Johnson-Harrell fixed the problems or made plans for correcting them, the records show.
In July 2013, Johnson-Harrell decided to rent a three-building property she owned on Powelton Avenue to MECA for a personal-care home. She charged MECA $3,345 in rent, the amount of her mortgage, according to the Attorney General’s Office.
In 2018, officials inspecting Powelton Avenue “discovered that the residents were living in squalor — completely unlivable conditions,” and MECA shut down the home, Shapiro said. Johnson-Harrell had closed the Tioga Street home the year before.
One advocate recalled that Johnson-Harrell’s homes “came up” during meetings with state officials about personal-care homes with problems. Officials “felt like she was trying. … They would really try to work with operators to try to help them get into compliance, and I think they were really trying to do that with [Johnson-Harrell],” said the advocate, who asked not to be identified because of the sensitive nature of the case.
Johnson-Harrell closed the Powelton home in spring 2018 after state officials threatened to shut it down, prosecutors said. Just before it closed, the person who works in advocacy received a call from other workers “saying they’d been out and had seen some really troubling conditions at Motivations.”
“When they closed down, I thought, ‘Oh, well, yeah, that’s not a big surprise,’ ” the person recalled.
That was the property that sparked the attorney general’s investigation.
After the homes shut down, she continued to pay herself rent on some of them from the nonprofit’s coffers, prosecutors said.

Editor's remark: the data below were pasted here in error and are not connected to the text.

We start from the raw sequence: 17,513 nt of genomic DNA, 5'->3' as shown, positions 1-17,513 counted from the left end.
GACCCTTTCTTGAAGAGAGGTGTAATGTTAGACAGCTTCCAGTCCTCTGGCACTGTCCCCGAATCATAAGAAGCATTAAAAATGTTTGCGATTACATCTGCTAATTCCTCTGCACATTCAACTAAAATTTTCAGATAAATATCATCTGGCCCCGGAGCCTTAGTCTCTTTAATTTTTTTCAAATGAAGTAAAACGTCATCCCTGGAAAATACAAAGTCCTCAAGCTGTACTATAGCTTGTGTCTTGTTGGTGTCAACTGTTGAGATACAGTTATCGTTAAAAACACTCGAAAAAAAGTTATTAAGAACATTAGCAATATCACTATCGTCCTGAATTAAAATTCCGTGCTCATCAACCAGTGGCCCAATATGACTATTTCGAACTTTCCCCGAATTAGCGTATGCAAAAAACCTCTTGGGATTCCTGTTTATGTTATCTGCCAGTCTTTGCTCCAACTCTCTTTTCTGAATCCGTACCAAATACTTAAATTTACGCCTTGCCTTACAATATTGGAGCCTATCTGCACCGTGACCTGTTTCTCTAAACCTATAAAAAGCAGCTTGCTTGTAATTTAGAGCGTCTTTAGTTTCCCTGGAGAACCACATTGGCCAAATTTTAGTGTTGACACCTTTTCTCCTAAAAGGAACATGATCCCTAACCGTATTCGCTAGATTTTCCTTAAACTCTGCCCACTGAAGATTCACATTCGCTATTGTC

When the Powelton property closed, Johnson-Harrell told The Inquirer she had resigned from MECA as of Dec. 31, 2017. But in May 2018, she notified the state of the home’s closure, and the home replied with a letter addressed to her as director. In 2019, she included a MECA salary on her financial disclosure for the legislature.
In 2014, MECA brought in $515,921 in residential care revenue; $441,598 in 2015, $830,270 in 2016, and $887,126 in 2017, according to the only available tax filings for the organization. Johnson-Harrell is listed as the sole employee.
Personal-care homes are normally run as for-profit businesses and collect residents’ government checks as rent payment.
“I was surprised to see that it was operating as a nonprofit," Menio said, “because we could not find any charitable purpose for the organization. We didn’t see anything charitable.”
Johnson-Harrell runs another nonprofit, the Charles Foundation, named after her son, to reduce gun violence and improve young people’s lives. Its public filings provided little information and reported modest revenue. The foundation held its ninth annual gala on Nov. 23 for $100 per person. Her son, father, and brother were killed by gun violence.
Keir Bradford-Grey, the leader of the Defender Association of Philadelphia, on Friday praised Johnson-Harrell, saying she cared about both youthful victims and defendants. Bradford-Grey said Johnson-Harrell cared “about kids on both sides of the gun.”
On Friday, a longtime neighbor stopped for a minute outside Johnson-Harrell’s former Powelton facility. She said she was glad the operation had closed.
Residents “used to just come out and carry on on the sidewalk. I don’t know there was the supervision," said Sandra Moorer. "They deserved better care.”